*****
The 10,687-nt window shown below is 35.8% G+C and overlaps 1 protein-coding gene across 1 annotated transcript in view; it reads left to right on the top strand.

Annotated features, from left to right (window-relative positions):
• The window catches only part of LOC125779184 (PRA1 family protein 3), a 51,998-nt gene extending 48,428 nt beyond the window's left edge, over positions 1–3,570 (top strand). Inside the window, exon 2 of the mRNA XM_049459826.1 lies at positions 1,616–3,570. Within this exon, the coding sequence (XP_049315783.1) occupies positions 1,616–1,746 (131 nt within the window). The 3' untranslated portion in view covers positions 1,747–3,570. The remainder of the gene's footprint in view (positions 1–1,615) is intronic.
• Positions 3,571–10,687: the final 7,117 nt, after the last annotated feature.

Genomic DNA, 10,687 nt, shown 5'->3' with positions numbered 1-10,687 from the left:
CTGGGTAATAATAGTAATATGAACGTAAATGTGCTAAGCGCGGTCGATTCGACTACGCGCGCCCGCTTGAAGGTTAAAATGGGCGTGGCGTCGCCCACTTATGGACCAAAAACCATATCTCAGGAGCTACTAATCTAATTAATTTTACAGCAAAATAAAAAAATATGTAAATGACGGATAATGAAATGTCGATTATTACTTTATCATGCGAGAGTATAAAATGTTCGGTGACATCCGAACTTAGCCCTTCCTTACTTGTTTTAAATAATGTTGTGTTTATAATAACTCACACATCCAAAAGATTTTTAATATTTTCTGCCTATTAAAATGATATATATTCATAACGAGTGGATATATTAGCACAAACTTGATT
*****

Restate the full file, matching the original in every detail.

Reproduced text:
The 10,687-nt window shown below is 35.8% G+C and overlaps 1 protein-coding gene across 1 annotated transcript in view; it reads left to right on the top strand.

Annotated features, from left to right (window-relative positions):
• The window catches only part of LOC125779184 (PRA1 family protein 3), a 51,998-nt gene extending 48,428 nt beyond the window's left edge, over positions 1–3,570 (top strand). Inside the window, exon 2 of the mRNA XM_049459826.1 lies at positions 1,616–3,570. Within this exon, the coding sequence (XP_049315783.1) occupies positions 1,616–1,746 (131 nt within the window). The 3' untranslated portion in view covers positions 1,747–3,570. The remainder of the gene's footprint in view (positions 1–1,615) is intronic.
• Positions 3,571–10,687: the final 7,117 nt, after the last annotated feature.

Genomic DNA, 10,687 nt, shown 5'->3' with positions numbered 1-10,687 from the left:
CTGGGTAATAATAGTAATATGAACGTAAATGTGCTAAGCGCGGTCGATTCGACTACGCGCGCCCGCTTGAAGGTTAAAATGGGCGTGGCGTCGCCCACTTATGGACCAAAAACCATATCTCAGGAGCTACTAATCTAATTAATTTTACAGCAAAATAAAAAAATATGTAAATGACGGATAATGAAATGTCGATTATTACTTTATCATGCGAGAGTATAAAATGTTCGGTGACATCCGAACTTAGCCCTTCCTTACTTGTTTTAAATAATGTTGTGTTTATAATAACTCACACATCCAAAAGATTTTTAATATTTTCTGCCTATTAAAATGATATATATTCATAACGAGTGGATATATTAGCACAAACTTGATT